God hurts too. A dear friend from Texas helped me clear a spiritual hurdle that I was really struggling with. In a moment of brutal honesty, I told her I didn’t get why this was part of “God’s plan,” to which she responded “it’s not.” Wait, what?! No, she reminded me, this is not God’s plan. God’s plan never includes death and sorrow; everything He represents is life, love, and restoration. Death and destruction happen because we live in a broken world, and God isn’t neutral or “whatever” about any of it. In my mind, I’d made God into something He isn’t: an other-worldly, distant being, too far removed to feel what we felt. But in my heart of hearts, I know that He’s actually a God of love, who walked this earth and lives inside of us, so that when we suffer, He does too. Being reminded of this truth enabled me to seek comfort in His arms, which is what I needed most.


Comfort runs full circle. A friend who had no clue what we were going through, called last Friday to ask for prayers over her own situation. I half-heartedly listened, wanting to just hang up. The only reason I didn’t is because I felt God nudging me to stay on the phone. Even though I had zero desire to comfort her, I offered what little I had, and surprisingly, felt better with every word I spoke. Encouraging her actually encouraged me – because everything I declared over her life was equally true about mine. Comfort, I learned, runs full circle, and we both ended the conversation in a much better place than where we started.


Turn towards, not away. As an only child, my first instinct is to self-isolate. Whether the news is good, bad, or ugly, I always prefer reacting to it alone. The fact that Josh was gone when we got the news was actually a relief; I could react however I wanted to, without worrying about how my emotions would affect him. But this weekend, I couldn’t hide my tears – and I’m so glad I didn’t. As relative newlyweds, we still haven’t fully figured out how to do the “couple thing,” but choosing to confide in him, rather than cry in isolation, strengthened our marriage more than anything else has. And while I’d rather have had a baby and lived happily ever after, I’m glad this experience pushed me right into the deep end our marriage, where my husband was waiting, with open arms and a floatie.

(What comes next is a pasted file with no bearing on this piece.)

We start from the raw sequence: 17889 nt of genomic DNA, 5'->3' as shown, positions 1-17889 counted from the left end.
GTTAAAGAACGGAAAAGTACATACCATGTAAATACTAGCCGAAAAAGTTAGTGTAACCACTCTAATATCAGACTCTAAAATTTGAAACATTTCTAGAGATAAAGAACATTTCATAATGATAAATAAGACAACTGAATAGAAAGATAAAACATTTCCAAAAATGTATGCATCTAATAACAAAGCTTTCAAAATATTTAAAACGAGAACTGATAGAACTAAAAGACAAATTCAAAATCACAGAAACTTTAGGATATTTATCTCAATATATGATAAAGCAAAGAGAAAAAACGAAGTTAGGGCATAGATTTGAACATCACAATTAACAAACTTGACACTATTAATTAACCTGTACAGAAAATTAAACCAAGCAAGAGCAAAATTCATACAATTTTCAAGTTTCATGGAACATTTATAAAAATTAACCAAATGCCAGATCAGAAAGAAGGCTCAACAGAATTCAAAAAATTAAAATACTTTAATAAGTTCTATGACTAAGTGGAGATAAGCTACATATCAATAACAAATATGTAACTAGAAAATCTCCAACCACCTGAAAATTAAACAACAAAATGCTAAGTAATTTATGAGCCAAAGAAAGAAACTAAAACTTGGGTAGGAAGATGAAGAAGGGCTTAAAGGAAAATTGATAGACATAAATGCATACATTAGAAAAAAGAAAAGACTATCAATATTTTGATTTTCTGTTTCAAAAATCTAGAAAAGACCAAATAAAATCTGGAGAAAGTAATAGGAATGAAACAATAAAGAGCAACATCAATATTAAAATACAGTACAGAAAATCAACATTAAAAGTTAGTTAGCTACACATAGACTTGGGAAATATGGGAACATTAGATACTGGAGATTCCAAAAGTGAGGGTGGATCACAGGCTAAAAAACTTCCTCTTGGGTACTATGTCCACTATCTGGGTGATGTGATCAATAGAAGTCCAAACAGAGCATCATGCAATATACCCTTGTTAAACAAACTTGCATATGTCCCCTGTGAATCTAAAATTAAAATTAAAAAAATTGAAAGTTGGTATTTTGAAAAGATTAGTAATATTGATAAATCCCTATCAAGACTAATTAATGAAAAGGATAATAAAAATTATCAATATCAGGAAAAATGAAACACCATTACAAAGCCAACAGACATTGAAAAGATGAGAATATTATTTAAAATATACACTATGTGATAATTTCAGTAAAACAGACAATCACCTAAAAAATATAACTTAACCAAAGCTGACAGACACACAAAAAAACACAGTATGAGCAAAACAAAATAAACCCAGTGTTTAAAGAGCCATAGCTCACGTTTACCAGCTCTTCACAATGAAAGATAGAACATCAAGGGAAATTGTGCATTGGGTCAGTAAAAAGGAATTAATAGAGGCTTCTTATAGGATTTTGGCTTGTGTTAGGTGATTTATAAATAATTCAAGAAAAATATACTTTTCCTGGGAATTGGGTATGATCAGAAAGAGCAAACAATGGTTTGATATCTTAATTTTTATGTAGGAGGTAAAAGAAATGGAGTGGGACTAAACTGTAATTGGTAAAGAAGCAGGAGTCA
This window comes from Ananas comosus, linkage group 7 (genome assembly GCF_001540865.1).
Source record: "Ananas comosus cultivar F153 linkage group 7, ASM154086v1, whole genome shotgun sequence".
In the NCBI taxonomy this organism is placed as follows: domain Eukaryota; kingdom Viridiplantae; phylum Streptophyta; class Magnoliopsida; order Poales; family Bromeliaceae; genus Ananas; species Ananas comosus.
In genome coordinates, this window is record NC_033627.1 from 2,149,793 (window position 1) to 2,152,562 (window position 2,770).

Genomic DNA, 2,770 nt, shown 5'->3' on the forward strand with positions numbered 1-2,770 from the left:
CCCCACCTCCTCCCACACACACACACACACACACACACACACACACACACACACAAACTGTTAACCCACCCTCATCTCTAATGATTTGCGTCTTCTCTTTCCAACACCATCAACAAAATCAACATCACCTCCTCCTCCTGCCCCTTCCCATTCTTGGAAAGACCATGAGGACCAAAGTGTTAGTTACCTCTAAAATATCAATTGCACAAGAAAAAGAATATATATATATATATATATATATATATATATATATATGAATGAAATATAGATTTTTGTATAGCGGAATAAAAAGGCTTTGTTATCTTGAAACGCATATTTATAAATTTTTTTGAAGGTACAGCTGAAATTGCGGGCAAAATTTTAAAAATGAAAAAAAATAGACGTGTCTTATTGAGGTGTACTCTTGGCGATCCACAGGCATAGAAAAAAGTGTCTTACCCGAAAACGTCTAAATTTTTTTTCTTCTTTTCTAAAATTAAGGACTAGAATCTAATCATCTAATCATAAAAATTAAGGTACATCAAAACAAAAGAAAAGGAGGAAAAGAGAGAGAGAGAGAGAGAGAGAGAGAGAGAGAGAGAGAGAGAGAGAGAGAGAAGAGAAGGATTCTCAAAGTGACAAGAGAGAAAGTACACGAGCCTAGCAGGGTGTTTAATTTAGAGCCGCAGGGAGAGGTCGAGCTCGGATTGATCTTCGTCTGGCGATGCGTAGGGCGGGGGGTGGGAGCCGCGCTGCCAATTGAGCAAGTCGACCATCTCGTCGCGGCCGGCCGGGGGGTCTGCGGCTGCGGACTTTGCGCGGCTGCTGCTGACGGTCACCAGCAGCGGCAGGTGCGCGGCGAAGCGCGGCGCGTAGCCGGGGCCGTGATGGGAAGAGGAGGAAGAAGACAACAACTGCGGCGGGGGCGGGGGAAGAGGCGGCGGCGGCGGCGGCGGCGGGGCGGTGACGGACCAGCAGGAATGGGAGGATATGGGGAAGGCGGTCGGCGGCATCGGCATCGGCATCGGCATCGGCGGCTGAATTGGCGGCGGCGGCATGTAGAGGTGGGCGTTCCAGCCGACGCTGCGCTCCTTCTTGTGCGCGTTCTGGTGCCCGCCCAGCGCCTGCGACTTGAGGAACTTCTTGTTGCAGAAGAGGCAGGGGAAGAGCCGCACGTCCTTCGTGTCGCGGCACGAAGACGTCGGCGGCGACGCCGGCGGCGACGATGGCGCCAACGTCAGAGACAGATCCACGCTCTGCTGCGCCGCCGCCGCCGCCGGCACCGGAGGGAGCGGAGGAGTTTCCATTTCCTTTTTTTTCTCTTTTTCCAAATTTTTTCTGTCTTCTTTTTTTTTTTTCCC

Fear is a liar. When our doctor told us we could proceed with another embryo transplant immediately, I felt sick to my stomach. The very thought of having to go through this experience again (and possibly again) made me want to give up right then and there. Anticipatory fear is the most debilitating type, and can only be defeated with truth. In my case, I had to decide which truth was truer – the possibility of more pain, or God’s comfort in the midst of it. Having experienced both, I now know that fear is a big, fat liar. Nothing - no matter how painful or devastating - is beyond God’s love and comfort. So instead of letting fear bully me, I’m telling it to go straight to hell, and never letting it get in the way of pursuing my heart’s desire.


There’s no way to wrap our story up with a bow. It’s still sad, even though every day feels a little brighter. I can’t predict what the future holds, and have no clue whether the child we so desperately want will ever materialize. But today’s Jesus Calling devotional (screenshot and posted above) reminds me that tomorrow is God’s responsibility, not mine.